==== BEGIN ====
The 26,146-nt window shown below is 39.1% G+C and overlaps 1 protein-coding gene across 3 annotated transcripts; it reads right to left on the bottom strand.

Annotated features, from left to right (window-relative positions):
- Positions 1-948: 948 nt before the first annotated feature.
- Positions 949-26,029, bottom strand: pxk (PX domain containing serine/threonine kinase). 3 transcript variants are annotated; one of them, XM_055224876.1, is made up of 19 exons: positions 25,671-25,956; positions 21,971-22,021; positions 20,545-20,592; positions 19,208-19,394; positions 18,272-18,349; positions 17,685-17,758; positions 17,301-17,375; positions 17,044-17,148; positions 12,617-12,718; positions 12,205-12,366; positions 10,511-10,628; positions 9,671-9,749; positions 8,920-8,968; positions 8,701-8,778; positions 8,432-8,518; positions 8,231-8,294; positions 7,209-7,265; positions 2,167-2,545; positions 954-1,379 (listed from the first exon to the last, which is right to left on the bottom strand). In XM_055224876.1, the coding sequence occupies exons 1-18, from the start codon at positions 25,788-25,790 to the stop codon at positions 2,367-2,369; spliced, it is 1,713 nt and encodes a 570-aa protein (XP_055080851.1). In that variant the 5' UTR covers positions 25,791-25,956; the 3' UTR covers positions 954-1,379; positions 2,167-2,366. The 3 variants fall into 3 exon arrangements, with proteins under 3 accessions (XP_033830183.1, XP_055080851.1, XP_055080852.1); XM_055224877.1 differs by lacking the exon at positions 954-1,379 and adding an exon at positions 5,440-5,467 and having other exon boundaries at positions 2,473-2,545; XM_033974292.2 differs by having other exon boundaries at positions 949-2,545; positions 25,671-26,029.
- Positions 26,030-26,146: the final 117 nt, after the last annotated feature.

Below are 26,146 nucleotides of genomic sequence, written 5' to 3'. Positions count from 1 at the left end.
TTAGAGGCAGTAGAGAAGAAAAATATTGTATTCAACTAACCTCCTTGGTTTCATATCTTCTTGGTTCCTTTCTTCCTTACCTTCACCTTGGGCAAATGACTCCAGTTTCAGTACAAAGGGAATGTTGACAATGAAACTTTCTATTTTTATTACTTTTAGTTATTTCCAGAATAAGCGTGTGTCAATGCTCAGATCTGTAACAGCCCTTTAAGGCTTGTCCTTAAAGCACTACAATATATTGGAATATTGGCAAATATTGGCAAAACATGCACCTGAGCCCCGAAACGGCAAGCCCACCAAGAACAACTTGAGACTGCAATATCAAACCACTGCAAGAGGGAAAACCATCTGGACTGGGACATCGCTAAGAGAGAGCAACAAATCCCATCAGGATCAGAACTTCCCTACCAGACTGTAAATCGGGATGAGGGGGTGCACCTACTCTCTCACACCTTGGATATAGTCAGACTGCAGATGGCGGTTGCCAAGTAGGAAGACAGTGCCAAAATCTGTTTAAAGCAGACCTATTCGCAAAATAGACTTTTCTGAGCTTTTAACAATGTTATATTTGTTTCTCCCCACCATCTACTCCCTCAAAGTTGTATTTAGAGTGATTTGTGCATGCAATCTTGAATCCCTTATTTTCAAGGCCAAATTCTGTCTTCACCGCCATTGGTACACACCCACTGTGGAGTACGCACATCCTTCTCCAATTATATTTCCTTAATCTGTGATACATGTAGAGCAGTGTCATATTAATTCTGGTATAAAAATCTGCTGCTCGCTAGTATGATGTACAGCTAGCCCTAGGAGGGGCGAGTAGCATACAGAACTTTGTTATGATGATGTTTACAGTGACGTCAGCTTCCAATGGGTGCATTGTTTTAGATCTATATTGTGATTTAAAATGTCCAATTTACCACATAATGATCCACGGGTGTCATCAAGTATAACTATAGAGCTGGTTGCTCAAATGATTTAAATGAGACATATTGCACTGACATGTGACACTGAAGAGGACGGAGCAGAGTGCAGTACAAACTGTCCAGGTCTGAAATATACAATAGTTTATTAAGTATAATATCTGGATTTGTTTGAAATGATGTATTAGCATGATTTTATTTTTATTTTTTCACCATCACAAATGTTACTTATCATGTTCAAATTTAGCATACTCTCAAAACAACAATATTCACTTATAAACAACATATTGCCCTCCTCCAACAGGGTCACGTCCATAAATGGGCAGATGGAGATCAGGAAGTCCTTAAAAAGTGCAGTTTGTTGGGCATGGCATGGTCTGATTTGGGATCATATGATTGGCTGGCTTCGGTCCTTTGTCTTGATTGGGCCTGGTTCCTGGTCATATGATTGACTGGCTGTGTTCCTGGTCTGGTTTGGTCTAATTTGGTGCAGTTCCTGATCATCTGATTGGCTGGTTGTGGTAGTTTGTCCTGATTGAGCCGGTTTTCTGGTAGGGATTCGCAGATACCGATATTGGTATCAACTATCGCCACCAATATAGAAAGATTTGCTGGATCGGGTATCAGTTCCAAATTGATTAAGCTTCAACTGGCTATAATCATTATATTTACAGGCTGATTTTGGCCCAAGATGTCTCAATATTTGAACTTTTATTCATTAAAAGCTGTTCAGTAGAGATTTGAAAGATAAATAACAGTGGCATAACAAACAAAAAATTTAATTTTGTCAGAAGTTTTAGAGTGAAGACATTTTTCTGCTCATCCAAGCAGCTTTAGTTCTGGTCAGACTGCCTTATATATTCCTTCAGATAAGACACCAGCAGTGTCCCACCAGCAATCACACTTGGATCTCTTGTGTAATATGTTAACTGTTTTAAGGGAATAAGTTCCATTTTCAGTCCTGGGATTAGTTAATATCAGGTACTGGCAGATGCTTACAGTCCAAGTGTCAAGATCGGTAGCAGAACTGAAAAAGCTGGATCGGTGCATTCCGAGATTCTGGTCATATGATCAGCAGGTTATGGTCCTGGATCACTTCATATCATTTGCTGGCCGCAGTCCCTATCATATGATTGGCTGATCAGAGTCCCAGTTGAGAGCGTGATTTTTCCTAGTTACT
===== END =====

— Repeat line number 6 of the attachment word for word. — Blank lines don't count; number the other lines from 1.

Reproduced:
Below are 26,146 nucleotides of genomic sequence, written 5' to 3'. Positions count from 1 at the left end.